Django Reinhardt

Everything about the swinging music we love to DJ

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CafeSavoy
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#46 Post by CafeSavoy » Thu Jul 03, 2003 7:33 pm

i agree that Atomic Swing is a stronger overall cd. Although it is a compilation and so draws on 6 years of material.

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djstarr
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#47 Post by djstarr » Tue Jul 15, 2003 1:54 pm

ok, getting back to the original topic, I did get the 4 CD disc set in - it's pretty amazing, a lot of music to listen to.

From the liner notes: "This 4 CDs set offers for the first time in any format the complete and definitive edition of the studio recordings made by Django Reinhardt with American jazzmen, as soloists and as freelances. The recordings are the master takes issued originally in French, presented in chronological order.

In addition, the four CD includes as bonus tracks: 1) three private live recordings from two Parisian clubs; 2) all the official Django Reinhardt's recordings made with the G.I.'s members of the Air Transport Command band at the AFN studio in Paris, for the American Army use; and 3) two radio transcriptions from the same origin."

What I really like about it is that there are many different musicians playing on these CDs, including my new buddy Rex Stewart.

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Matthew
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#48 Post by Matthew » Tue Jul 15, 2003 11:05 pm

I've been contemplating the fact that, apparently, Django didn't switch hands after his injury. I understand the preference for playing with a certain hand, but it seems as though it would have been easier than learning a whole new technique with an injured hand. Any thoughts on why he did what he did?

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funkyfreak
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#49 Post by funkyfreak » Wed Jul 16, 2003 6:47 am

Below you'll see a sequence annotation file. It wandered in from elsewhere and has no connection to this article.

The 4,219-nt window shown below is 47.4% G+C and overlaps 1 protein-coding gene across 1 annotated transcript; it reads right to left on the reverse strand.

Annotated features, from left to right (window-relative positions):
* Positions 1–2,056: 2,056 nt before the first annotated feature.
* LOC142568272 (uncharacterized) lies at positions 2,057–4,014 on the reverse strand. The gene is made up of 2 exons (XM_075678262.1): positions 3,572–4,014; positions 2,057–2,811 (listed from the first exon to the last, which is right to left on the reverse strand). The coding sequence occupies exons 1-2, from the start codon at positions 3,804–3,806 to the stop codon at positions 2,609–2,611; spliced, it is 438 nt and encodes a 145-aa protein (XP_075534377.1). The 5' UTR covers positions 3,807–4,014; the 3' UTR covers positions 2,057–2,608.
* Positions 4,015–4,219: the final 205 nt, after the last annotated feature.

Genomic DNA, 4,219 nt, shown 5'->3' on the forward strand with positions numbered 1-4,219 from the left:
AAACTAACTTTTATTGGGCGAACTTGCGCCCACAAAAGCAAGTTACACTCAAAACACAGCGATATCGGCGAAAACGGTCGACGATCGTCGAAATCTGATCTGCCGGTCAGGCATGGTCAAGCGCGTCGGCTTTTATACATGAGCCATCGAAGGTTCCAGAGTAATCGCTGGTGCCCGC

You use both hands for a guitar, Matthew.
"Switching" would still require playing with the injured hand.

-FF

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Matthew
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#50 Post by Matthew » Wed Jul 16, 2003 9:14 pm

I understand that, of course. I mean that it seems as though it would have been easier for him to use four fingers on the frets, and three to pluck and strum the strings, rather than to do what he did.

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#51 Post by Soupbone » Mon Jul 21, 2003 10:15 am

Matthew wrote:I mean that it seems as though it would have been easier for him to use four fingers on the frets, and three to pluck and strum the strings, rather than to do what he did.
I'm not so sure about that.... but I imagine someone with more knowledge and understanding of how the brain works could explain why I might think that, though. :)

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#52 Post by Matthew » Mon Jul 21, 2003 11:22 pm

I just found a CD called Rare Django on Amazon. Pretty weird music, but it's fun to hear his earlier gigs. Does anybody here have this CD?

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#53 Post by GemZombie » Tue Jul 22, 2003 10:48 am

Matthew wrote:I just found a CD called Rare Django on Amazon. Pretty weird music, but it's fun to hear his earlier gigs. Does anybody here have this CD?
Ya, it's available on Emusic. I grabbed it a while ago. It's quite good.

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#54 Post by Lawrence » Tue Jul 29, 2003 12:07 pm

Soupbone wrote:
Matthew wrote:I mean that it seems as though it would have been easier for him to use four fingers on the frets, and three to pluck and strum the strings, rather than to do what he did.
I'm not so sure about that.... but I imagine someone with more knowledge and understanding of how the brain works could explain why I might think that, though. :)
There have been guitarists who have switched when confronted with Django's predicament, and it is possible, but it would be similar to a right-handed person re-learning how to write left-handed. You would need to have at least some level of "ambidextriousness" in order to accomplish it fully.

Either hand can learn how to do the fretwork, even though it seems like the fretwork would be the more difficult task to a non-guitarist. The strumming/plucking actually requires more coordination and timing: thus, the dominant hand does it. Apparently Django found it easier to just adapt with his injured hand than completely re-learn how to play guitar left-handed. It certainly added to his legend.
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#55 Post by Lawrence » Tue Jul 29, 2003 12:13 pm